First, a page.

The small ubiquitin related modifier SUMO is a posttranslational modifier that functions in a wide range of cellular processes like intracellular transport, cell cycle regulation, DNA repair and regulation of transcription. SUMO is an 11 kDa protein and is ligated to its target proteins using a mechanism involving three regulated enzymatic steps that are catalyzed by an E1, E2 and an E3 enzyme. Since many crucial biological processes are regulated by SUMO modification, it is evident that the SUMO pathway can play a role in disease as well. In fact, a role for SUMO modification has been implicated in cancer, neurodegenerative diseases and viral infection. The work in this thesis provides insight into the molecular mechanism of sumoylation by analysis of SUMO modification using a combination of biochemistry and structural biology. The E2 enzyme is a central player in the sumoylation cascade since it accepts SUMO from the E1 enzyme and transfers it to the target. Surprisingly, we found that the SUMO protein itself can regulate the function of the E2 enzyme, Ubc9, in two different ways. The noncovalent interaction of SUMO with Ubc9 is important for the formation of SUMO chains possibly through a mechanism that is also used in K63-linked ubiquitin chain formation. The covalent complex of SUMO and Ubc9 is structurally and functionally different and is involved in target discrimination, some targets are enhanced in SUMO modification while others are inhibited in modification. Generally, an E3 enzyme is required for enhancement of sumoylation, one of these SUMO E3 enzymes is the nucleoporin RanBP2. We have studied the catalytic mechanism of RanPB2, and shown that it accelerates SUMO transfer by an allosteric mechanism. Finally we have studied the consequences of sumoylation of a newly identified SUMO target, the ubiquitin conjugating enzyme E2-25K. Here sumoylation inhibits the basic enzymatic activity of the E2. Even though the ubiquitin E2 enzyme E2-25K is similar to the SUMO E2 Ubc9, the effect of their sumoylation is completely different. In this thesis we describe various aspects of both regulation by sumoylation as well as the regulation of the process of sumoylation itself. We found how SUMO can regulate the process of sumoylation and determined the function of sumoylation of two distinct targets.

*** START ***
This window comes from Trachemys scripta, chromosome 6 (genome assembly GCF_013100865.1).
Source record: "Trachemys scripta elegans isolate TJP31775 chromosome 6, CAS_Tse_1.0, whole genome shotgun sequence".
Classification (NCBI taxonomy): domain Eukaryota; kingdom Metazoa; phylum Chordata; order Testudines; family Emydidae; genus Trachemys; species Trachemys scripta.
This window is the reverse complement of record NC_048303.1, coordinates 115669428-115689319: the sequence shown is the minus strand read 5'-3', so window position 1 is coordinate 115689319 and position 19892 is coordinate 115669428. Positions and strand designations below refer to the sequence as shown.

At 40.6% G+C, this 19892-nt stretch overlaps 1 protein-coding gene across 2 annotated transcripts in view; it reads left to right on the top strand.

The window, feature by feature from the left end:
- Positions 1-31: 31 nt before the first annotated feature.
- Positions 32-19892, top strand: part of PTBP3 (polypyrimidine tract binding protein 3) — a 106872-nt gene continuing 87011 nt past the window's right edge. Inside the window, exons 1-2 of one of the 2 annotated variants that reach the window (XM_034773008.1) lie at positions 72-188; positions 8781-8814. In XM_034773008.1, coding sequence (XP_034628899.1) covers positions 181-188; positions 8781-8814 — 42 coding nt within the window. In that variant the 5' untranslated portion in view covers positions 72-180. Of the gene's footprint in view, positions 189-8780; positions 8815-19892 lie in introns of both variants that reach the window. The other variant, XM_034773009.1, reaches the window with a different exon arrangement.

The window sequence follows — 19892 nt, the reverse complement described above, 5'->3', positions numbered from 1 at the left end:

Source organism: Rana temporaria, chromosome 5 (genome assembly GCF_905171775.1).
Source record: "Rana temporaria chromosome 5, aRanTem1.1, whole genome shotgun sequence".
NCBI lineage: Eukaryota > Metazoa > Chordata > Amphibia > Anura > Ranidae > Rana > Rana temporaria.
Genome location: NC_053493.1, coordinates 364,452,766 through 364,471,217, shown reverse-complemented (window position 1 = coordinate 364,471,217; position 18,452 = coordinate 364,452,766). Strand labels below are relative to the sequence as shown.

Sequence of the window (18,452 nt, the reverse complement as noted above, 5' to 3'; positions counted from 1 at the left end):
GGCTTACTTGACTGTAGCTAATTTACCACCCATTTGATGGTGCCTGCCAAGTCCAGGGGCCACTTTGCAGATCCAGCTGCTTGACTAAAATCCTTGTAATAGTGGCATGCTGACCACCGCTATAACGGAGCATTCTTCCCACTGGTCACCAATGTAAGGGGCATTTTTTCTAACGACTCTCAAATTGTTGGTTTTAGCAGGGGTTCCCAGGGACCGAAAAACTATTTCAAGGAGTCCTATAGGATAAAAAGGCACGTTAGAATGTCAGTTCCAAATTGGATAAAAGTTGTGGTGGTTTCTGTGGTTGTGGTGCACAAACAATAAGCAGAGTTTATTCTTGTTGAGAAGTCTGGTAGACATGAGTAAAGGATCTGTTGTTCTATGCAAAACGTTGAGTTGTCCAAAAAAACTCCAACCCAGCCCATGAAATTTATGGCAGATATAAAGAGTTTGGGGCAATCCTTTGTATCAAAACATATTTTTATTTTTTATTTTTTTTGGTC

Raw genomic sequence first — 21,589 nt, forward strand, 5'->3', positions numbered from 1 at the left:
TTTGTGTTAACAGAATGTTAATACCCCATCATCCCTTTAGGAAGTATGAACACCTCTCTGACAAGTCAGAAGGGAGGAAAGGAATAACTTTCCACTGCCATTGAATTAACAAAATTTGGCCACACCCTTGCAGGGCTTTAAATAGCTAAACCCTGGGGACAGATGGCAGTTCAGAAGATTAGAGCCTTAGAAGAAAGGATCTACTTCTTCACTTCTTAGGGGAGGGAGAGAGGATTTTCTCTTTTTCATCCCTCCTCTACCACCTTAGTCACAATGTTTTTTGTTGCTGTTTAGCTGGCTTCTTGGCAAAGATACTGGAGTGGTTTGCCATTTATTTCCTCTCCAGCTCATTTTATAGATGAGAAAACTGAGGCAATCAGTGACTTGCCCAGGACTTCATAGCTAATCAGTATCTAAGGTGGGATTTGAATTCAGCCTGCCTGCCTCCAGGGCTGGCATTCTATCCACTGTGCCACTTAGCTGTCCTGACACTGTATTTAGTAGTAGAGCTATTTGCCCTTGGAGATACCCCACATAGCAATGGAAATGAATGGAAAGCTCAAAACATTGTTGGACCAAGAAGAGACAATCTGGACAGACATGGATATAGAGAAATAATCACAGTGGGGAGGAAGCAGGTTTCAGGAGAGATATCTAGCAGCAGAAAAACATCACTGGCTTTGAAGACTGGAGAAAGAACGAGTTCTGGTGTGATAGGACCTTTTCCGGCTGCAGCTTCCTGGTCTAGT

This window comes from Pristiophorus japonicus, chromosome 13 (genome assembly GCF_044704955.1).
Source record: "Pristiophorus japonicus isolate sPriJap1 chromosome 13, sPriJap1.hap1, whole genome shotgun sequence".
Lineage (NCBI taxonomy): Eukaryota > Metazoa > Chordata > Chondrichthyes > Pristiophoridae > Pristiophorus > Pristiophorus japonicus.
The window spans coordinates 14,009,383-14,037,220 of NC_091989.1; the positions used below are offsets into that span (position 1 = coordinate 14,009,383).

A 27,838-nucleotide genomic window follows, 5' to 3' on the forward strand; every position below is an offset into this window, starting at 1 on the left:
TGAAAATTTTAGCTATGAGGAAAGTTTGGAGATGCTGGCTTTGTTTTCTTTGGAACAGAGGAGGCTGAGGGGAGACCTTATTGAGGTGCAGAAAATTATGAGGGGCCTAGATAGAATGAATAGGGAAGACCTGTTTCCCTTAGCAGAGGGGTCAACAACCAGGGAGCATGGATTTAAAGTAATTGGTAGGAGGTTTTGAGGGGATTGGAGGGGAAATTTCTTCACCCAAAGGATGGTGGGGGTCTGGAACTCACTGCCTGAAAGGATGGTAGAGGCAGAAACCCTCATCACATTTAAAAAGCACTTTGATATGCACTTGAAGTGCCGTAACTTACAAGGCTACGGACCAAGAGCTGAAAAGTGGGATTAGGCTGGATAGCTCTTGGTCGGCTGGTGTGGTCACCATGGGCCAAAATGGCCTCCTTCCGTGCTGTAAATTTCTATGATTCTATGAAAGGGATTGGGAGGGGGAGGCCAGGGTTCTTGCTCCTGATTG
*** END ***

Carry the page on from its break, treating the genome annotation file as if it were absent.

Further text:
Additional Metadata
Keywords DNA repair, SUMO modification, post-translational modification, proteins
Promotor T.K. Sixma
Publisher Erasmus University Rotterdam
Sponsor NWO-MW (Nederlandse organisatie voor wetenschappelijk onderzoek - medische wetenschappen), NWO-Pionier, CBG (Centre for Biomedical Genetics), Rubicon Network of excellence (EU).
Persistent URL hdl.handle.net/1765/13248
Citation
Knipscheer, P.M.. (2007, March 22). Regulation of SUMO Modification. Erasmus University Rotterdam. Retrieved from http://hdl.handle.net/1765/13248